What do you do for a living? That's usually the first question a man will ask another man, and there's good reason for that. Pastor Rick Phillips gives some biblical teaching on what it means to be a man.
What do you do for a living? That's usually the first question a man will ask another man, and there's good reason for that. Pastor Rick Phillips gives some biblical teaching on what it means to be a man.
Bob: Genesis 2 says that God created the man and put him in the Garden of Eden to work it and to keep it. Rick Phillips says that passage has implications for us as men today.
Rick: It is true in the workplace. Real men build something. He causes something to come into life and he makes it grow and it’s something useful and valuable. Most importantly, are the lives of people placed under our care, our children, our wives, our subordinates in the workplace. God calls men to devote themselves to the nurture, the cultivation so that good things will grow.
Bob: This is FamilyLife Today for Monday, November 8th. Our host is the President of FamilyLife, Dennis Rainey, and I'm Bob Lepine. We’re going to spend some time today talking about what the Bible teaches us about what makes a man a real man.
And welcome to FamilyLife Today. Thanks for joining us. Do you see the scratch ‘n stiff sticker here on the book? Here. Sniff.
Dennis: I didn’t see that.
Bob: Here. Smell it.
Dennis: I just opened the book up and (sniff)
Bob: Yeah. It’s got that testosterone smell, doesn’t it?
Dennis: Looks like it’s manhood time here. . .
Bob: Heh, heh, heh. (Big sniff!) AHHHH!
Dennis: for you and me to pound our chests and interview a guy who is going to challenge men – all of us – to be men who fulfill the masculine mandate.
Bob: That’s right.
Dennis: Rick Phillips joins us on FamilyLife Today. Rick, welcome to the broadcast.
Rick: Thank you. It’s great to be here.
Dennis: Rick has a lot of things in his background that I think help him speak about being a man from a lot of different angles. He served in the Army for thirteen years; he’s spent a good bit of time in education and also in the pastorate. He pastors Second Presbyterian Church in Greenville, South Carolina. I want to say something.
Rick: You can just say “Carolina.”
Bob: Well, no you can’t.
Dennis: No, you can’t.
Bob: You’ve got to hear the story, here.
Dennis: I’ll give you the Reader’s Digest version. I went to a wedding, arrived at the hotel in Greenville, South Carolina, and asked about the McCoy wedding. And the woman looked at me and said, “Sir, we don’t have a McCoy wedding here tomorrow.” She said, “Are you sure it’s Greenville, South Carolina?”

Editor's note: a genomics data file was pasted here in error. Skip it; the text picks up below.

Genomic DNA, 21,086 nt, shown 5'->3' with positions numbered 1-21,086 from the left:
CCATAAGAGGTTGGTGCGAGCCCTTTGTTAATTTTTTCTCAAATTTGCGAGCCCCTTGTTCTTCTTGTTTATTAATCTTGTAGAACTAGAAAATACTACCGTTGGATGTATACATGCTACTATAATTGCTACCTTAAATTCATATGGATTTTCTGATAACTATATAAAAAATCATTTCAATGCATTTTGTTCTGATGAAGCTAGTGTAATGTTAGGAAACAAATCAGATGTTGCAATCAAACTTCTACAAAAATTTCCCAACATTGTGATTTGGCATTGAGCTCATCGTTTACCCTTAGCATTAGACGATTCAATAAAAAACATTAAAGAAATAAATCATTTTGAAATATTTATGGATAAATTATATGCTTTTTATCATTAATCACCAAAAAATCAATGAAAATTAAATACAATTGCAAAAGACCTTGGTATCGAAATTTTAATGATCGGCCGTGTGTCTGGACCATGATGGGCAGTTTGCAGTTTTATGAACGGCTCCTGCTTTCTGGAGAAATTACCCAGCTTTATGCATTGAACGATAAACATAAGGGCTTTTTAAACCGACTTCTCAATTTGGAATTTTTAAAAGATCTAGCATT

Bob: You knew there was a Greenville, North Carolina?
Rick: Greenville is the only city name that is in all 48 lower states.
Bob: Hah! (Laughing)
Dennis: I thought I was in the right state. I thought I was in the right city. I wasn’t right any way.
Bob: You were six hours away, weren’t you?
Dennis: It was longer than that.
Dennis: I think it’s like eight hours and it was midnight, and there was no way I was going to drive all night.
Bob: Can’t get there from here.
Dennis: I was a good friend of his, but I was whipped at that point. It’s a great illustration of how you can have all the good intentions of the world and arrive at the wrong destination. That really is what your book is about, The Masculine Mandate. It’s about challenging men to have the right destination as a man. You begin the book with a story about a daredevil.
Rick: I’m sitting in the barber shop, waiting my turn to get my hair cut. Notice I did not say “hair salon.” Barber shop.
Bob: That’s where men go.
Rick: And I’m reading a sports magazine and I read a story – it was actually ESPN The Magazine – and they’re telling the story of Brian Deegan. Do you guys know who Brian Deegan is?
Bob and Dennis: No.
Rick: He is the Michael Jordan of Moto X. This is that X-game sport where they flip the motorcycles and do all those terrifying things.
Dennis: Was this the guy who took off across some bay in southern California and landed on a little miniature aircraft carrier of some kind?
Rick: I don’t know, but the person was probably inspired by him. And he’s just the classic young hooligan, renegade X-guy. He formed a Moto X group ten years ago called “The Metal Mulisha.” It’s all Nazi tattoos and it’s mayhem and violence.
Well, three things happened in Brian Deegan’s life. One is, he’s filming a commercial and he’s doing this death-defying leap, and he crashes and virtually kills himself. His handlebars go through several organs, he loses as much blood as you can lose and still live.